Thursday, December 10, 2015

Standing Guard

I'm proud to have counted Howard Nakai as a friend.  Howard farmed in Penryn and Newcastle most of his life.  We weren't close friends, but he was one of those older farmers I've been blessed to know who always took an interest in younger farmers and ranchers (like me).  The Loomis Methodist Church was absolutely packed for his memorial service several years ago.

Howard was one of the Japanese-Americans whose story was featured in a book published by Sierra College entitled "Standing Guard."  The work documented the stories of Japanese-Americans who were interned during World War II.  I remember that Howard told of a Portugese neighbor who cared for his farm during the war - and who filled Howard's referigerator with beer and steak when he knew Howard was coming home.  Howard told me one time, "I never had a better beer."  When I purchased the book, I also received a lapel pin with the Japanese symbol for the words "standing guard."  I wear it as a reminder of my own responsibility to speak up.  It suggests the poem from Martin Niemoller, a German protestant minister, who said:

First they came for the Socialists, and I did not speak out—
Because I was not a Socialist.
Then they came for the Trade Unionists, and I did not speak out—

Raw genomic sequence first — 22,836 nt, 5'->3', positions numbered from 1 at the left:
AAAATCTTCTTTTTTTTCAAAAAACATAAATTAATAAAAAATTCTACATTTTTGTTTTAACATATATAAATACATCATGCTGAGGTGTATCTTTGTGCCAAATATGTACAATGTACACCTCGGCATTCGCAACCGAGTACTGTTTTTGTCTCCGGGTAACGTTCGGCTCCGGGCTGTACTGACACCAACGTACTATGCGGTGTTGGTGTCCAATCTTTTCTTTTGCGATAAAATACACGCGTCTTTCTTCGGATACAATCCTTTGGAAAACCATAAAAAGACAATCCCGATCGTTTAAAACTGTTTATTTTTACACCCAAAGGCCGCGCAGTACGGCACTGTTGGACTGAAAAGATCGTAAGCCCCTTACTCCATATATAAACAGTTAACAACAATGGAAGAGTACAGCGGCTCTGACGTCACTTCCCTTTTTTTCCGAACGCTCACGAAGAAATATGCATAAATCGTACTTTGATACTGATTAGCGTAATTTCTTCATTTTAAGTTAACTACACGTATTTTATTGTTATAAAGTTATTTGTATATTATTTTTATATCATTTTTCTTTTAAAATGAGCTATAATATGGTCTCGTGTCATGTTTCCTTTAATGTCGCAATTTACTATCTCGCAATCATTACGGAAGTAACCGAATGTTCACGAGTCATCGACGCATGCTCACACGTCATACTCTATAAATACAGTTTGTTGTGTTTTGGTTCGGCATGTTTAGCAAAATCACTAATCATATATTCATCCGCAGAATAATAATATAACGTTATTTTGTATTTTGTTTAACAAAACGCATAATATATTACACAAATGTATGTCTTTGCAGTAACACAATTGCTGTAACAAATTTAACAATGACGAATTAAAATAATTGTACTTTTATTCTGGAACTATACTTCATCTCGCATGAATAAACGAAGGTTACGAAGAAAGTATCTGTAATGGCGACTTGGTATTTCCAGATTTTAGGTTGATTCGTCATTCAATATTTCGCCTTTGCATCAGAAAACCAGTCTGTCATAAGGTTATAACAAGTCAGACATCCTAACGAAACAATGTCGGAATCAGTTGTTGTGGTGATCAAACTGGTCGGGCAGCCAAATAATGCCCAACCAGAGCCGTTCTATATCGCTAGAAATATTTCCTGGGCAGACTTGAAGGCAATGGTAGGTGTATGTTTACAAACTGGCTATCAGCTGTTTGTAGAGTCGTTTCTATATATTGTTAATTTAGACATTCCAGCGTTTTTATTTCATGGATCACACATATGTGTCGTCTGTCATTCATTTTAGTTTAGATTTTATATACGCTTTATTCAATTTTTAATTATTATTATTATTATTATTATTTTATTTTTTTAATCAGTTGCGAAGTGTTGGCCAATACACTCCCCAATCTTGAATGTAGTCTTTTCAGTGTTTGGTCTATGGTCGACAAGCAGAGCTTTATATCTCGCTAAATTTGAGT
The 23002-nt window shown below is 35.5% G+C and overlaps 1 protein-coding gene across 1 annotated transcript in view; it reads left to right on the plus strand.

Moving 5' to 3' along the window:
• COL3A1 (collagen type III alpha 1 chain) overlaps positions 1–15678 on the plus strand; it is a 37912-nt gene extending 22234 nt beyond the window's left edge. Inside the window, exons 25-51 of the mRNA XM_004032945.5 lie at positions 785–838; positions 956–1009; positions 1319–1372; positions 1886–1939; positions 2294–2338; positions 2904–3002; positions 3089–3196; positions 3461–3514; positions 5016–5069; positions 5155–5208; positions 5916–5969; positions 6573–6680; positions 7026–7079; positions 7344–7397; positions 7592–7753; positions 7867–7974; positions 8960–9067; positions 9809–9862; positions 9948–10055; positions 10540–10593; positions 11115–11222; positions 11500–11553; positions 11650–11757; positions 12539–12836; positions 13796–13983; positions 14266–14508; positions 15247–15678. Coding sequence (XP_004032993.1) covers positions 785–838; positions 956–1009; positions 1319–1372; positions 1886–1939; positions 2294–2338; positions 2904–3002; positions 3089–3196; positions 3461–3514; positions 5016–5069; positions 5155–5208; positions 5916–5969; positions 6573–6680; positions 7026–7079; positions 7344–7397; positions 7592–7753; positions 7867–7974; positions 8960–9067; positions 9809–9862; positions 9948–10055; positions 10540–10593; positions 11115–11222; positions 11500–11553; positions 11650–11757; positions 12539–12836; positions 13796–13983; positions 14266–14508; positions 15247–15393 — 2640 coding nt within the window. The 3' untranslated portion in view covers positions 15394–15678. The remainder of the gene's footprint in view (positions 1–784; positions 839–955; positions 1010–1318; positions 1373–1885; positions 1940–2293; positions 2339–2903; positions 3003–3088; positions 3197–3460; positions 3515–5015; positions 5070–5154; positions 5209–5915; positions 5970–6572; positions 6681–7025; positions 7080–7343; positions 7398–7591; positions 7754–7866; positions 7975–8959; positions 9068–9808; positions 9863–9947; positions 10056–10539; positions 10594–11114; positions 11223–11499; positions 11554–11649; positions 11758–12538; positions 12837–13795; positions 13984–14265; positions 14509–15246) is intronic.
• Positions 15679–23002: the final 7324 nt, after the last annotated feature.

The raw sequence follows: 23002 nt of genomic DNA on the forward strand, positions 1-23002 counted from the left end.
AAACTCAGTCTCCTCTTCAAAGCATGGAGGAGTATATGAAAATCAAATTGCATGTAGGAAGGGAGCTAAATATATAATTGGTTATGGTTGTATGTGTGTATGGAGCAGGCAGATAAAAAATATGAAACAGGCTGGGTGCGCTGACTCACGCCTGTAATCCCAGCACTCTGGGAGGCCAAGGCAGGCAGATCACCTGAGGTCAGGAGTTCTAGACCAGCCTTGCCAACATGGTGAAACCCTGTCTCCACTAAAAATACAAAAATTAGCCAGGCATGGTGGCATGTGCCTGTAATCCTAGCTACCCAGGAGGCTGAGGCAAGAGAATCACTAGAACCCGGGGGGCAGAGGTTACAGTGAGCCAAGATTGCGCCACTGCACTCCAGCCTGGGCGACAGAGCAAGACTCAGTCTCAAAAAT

Because I was not a Trade Unionist.
Then they came for the Jews, and I did not speak out— 
Because I was not a Jew.
Then they came for me—and there was no one left to speak for me.
I offer this story as a way of expressing my incredible disgust over the proposal by several U.S. presidential candidates to keep Muslims out of the United States, and to have American Muslims carry some form of identification.  While I guess I can understand the fear that has led people to embrace this idea, I'm outraged that those who would lead us have chosen to ignore our founding principles - and basic human dignity.  And speaking of fear - I fear religious extremism in any form - Islamic, Christian, Jewish, or any other religion.

To me, the darkest periods of human existence have been marked by intolerance, fear, and prejudice.  I feel like I have an obligation - to my friend Howard, and to my fellow human beings - to speak up.  Singling out a entire group of people - because of their religion, their color, their ethnic backround - is an offense to my own humanity.